The Nearly Men: Bayer Leverkusen

Butt and Lucio look on as Zidane scores THAT goal

Butt and Lucio look on as Zidane scores THAT goal

Season: 2001/2

Roberto Carlos runs down the left. He hooks the ball high into the box hoping a team-mate can make something of his hopeful ball. Thankfully the ball falls to Zinedine Zidane. The French genius swings his left boot and scores the most replayed goal in Champions League history to clinch a 2-1 victory in the 2002 final at Hampden Park.

That goal has been shown over and over and over again but little attention is paid to the unfortunate goalkeeper who had to watch it sail past him. His name is Hans Jorg Butt, Bayer Leverkusen’s penalty taking goalkeeper. But a custodian with a penchant for a penalty was not the only impressive thing about this German side.

A young Michael Ballack marauded from midfield finding the net 25 times in all competitions, while experienced international Bernd Schneider probed from the right. The underrated Ze Roberto was in the form of his life on the left flank, fizzing in cross after cross for the onrushing Ballack and the lively Oliver Neuville or occasionally a young Dimitar Berbatov.

Meanwhile, Carsten Ramelow held the fort in midfield, often dropping deep to form a back three with an emerging Lucio and the old injury ravaged head of Jan Nowotny.

Klaus Toppmoller’s side had a magnificent season, with their direct, fast style causing all sorts of problems for opponents, with their Champions League form in particular, catching the eye. In fact, Leverkusen saw off England’s top three sides (Arsenal, Liverpool & Manchester United) on route to the final, much to the disappointment of the English media.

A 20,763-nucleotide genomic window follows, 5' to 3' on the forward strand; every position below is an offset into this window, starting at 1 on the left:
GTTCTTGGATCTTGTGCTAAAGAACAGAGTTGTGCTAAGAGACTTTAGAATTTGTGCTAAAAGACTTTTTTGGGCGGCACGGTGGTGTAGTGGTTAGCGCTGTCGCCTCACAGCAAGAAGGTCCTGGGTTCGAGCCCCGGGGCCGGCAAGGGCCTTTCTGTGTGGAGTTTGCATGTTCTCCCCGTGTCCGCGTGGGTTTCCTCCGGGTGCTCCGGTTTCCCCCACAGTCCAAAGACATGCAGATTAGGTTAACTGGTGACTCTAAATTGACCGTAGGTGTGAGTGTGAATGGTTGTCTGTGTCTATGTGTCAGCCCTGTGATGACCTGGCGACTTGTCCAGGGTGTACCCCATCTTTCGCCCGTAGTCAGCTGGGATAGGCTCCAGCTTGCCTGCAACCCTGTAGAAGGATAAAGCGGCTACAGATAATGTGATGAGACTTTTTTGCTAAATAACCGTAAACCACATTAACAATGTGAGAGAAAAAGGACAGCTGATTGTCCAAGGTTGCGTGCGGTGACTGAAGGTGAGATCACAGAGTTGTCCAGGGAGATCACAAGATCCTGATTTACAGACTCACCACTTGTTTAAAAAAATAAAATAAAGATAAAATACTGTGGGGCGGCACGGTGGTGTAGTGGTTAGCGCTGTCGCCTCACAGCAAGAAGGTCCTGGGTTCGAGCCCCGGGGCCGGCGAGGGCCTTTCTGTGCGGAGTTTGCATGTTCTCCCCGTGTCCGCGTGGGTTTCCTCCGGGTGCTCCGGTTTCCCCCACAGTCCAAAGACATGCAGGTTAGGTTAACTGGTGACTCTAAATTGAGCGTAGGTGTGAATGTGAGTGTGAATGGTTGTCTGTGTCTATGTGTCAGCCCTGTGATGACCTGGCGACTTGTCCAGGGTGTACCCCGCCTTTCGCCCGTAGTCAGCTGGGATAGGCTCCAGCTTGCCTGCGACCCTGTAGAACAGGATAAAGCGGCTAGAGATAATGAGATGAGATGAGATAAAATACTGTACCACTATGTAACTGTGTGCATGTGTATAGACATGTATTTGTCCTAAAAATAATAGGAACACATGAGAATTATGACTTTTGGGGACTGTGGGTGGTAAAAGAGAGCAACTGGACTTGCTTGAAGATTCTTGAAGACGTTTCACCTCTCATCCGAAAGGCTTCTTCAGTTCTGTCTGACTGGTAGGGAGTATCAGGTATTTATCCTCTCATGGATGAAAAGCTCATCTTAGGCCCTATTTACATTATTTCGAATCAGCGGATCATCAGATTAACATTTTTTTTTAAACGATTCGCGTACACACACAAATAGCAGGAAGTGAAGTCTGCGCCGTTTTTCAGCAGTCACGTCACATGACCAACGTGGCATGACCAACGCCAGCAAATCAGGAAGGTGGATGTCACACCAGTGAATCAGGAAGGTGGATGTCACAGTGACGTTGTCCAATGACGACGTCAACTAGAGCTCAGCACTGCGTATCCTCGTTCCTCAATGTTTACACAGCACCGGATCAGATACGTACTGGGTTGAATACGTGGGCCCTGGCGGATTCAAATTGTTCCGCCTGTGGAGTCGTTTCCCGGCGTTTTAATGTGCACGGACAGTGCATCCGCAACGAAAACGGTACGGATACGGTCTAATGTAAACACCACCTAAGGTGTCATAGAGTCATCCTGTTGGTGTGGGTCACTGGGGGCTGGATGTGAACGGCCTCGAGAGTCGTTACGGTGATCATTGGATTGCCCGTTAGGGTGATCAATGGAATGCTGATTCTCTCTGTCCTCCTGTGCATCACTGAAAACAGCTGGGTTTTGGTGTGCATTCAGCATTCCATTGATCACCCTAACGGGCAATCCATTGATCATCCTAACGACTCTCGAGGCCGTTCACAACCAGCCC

However, the German outfit faltered badly in the run-in, becoming the first side to finish runners-up in the league, the domestic cup and the Champions League. Zidane’s volley ended their Champions League dream, while Schalke saw them off in the cup final but their capitulation in the league is what will have hurt the most. Five points ahead with just three games left but two defeats allowed Borussia Dortmund to pounce and snatch the title.

Ballack, Schneider, Ramelow and Neuville would all play a significant part in Germany’s World Cup side that summer but they failed in yet another final, this time foiled by Ronaldo and an extremely rare error from Oliver Kahn.

Sadly, we never got the chance to see if Leverkusen could bounce back as the team was mercilessly picked apart by Bayern Munich (much as they are attempting to do to Dortmund now). Ballack and Ze Roberto left that summer, while Lucio would follow them two years later. The 2002/3 season saw a dramatic fall in performance as they found themselves battling relegation, a situation which cost Toppmoller his job.

The club have recovered since and under the stewardship of Sami Hyypia they have returned to Europe’s premier competition but they are unlikely to ever hit the heights of 2002 ever again. A quintessential “what if?” story.

Lead image courtesy of

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